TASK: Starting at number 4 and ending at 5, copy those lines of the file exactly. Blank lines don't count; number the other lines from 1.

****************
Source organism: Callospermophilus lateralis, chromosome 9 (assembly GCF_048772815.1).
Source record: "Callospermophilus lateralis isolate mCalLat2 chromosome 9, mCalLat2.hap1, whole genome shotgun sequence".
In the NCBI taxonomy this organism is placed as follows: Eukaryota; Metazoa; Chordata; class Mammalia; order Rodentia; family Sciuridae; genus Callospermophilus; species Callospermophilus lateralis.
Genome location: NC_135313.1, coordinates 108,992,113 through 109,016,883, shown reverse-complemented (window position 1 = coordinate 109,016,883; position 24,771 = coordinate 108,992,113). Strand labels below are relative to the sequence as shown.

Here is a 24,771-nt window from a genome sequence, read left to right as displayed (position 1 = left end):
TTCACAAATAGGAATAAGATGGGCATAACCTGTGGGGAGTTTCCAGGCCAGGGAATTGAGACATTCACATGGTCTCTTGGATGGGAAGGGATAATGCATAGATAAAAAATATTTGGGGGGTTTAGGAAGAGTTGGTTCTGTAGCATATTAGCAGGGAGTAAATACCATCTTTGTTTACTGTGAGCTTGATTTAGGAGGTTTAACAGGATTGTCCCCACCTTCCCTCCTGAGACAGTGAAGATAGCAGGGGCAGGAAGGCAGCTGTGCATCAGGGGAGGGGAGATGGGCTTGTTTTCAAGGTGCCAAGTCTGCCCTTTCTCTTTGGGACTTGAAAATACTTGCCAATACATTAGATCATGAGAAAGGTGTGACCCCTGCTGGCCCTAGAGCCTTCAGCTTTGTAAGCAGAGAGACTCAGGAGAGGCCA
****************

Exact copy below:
Genome location: NC_135313.1, coordinates 108,992,113 through 109,016,883, shown reverse-complemented (window position 1 = coordinate 109,016,883; position 24,771 = coordinate 108,992,113). Strand labels below are relative to the sequence as shown.

Here is a 24,771-nt window from a genome sequence, read left to right as displayed (position 1 = left end):